Traffic patterns are very important in the outdoor advertising industry. The major roadway systems through the SOAI market area include: Interstate 65, a north/south interstate highway through Lake County, Indiana; Interstates 80, 90, and 94, east/west interstate highways through Cook County, Illinois, and Lake, Porter, and LaPorte Counties, Indiana; U.S. Highway 30, an east/west U.S. highway through Lake, Porter, and LaPorte Counties, Indiana; U.S. Highway 41, a north/south U.S. highway through Lake County, Indiana; and U.S. Highway 6, an east/west U.S. highway through northern Indiana. The interstate systems and many of the highways in the SOAI market area lead directly into the Chicago area.

Sales of outdoor advertising companies are generally sales of the assets of the business rather than sales of the stock. Persons in the industry believe that the small number of stock sales of outdoor advertising companies is due to the reluctance of buyers to take the risk of unknown liabilities from past operations of a corporation, and to deal with the tax issues raised by buying the stock of a corporation and liquidating the corporation. Existing outdoor advertising plants are attractive acquisition candidates because of the small number of locations available for new construction. Not all buyers of outdoor advertising companies in the last 10 years, however, have previously been in the outdoor advertising industry.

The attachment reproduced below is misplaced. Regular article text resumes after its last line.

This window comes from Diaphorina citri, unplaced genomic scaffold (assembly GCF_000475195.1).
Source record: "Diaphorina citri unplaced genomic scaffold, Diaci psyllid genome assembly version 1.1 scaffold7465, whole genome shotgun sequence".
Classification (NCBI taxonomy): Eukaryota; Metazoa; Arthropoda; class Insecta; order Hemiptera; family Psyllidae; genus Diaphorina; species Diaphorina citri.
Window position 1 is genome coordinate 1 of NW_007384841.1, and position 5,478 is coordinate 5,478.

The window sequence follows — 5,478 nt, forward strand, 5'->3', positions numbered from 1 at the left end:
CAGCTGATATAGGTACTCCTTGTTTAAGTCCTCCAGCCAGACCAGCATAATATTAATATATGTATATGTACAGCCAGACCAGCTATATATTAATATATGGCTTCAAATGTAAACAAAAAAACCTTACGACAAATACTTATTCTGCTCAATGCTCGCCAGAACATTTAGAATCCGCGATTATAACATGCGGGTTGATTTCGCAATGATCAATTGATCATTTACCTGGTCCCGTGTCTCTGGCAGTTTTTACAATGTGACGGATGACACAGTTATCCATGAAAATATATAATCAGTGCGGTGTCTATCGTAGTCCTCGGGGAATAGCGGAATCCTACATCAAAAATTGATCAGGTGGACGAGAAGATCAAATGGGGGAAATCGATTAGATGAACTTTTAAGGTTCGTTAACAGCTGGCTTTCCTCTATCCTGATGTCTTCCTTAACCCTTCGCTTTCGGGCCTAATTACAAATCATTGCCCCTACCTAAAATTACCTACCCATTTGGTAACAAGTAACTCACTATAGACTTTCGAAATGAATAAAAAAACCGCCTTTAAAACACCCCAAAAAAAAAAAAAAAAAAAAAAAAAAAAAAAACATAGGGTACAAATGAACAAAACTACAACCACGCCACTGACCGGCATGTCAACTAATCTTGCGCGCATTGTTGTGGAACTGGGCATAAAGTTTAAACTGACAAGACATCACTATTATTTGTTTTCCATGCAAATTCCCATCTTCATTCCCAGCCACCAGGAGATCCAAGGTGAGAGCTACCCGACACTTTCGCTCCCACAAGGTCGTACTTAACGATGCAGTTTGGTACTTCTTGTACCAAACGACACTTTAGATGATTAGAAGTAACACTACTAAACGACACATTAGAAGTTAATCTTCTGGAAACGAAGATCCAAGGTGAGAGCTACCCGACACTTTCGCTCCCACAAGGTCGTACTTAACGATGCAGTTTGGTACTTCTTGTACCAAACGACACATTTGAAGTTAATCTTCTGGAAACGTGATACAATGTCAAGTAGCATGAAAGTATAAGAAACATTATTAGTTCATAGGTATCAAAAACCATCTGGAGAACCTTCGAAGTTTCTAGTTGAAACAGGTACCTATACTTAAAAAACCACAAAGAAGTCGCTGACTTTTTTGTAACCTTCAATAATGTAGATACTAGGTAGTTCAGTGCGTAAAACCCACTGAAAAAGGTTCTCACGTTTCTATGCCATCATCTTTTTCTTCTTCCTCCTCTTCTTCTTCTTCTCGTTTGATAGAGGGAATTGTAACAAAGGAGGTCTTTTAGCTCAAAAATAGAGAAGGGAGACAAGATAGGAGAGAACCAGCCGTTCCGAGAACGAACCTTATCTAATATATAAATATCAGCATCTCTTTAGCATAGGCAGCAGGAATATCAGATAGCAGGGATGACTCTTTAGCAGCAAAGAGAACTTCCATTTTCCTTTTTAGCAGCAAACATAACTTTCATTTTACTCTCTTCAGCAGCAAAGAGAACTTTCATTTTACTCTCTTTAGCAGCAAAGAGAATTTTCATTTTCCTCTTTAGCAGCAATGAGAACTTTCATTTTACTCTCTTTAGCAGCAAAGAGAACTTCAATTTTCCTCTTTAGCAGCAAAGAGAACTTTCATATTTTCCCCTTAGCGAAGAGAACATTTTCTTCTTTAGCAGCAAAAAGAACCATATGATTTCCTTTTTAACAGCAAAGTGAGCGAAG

Approximately 62 percent of SOAI's paints in 1981 were illuminated, utilizing older gooseneck-style lighting. SOAI's nonstandard inventory consisted predominantly of multipost structures made from creosote wood poles, which were less desirable to national advertising than the more modern standardized uni-pole paint. SOAI's paints were generally smaller in size than standard paints and offered an economical alternative to local advertisers. SOAI's inventory of sign faces as of December 31, 1981, was as follows:

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1 Includes 8' в 18', 8' в 20', 8' в 24', 10' в 24', 10' в 25', 10' в 30', 10' в 44', 10' в 44', 10' в 50', 12' в 42', 12' в 50', 15' в 50', and 15' в 75' sized signs.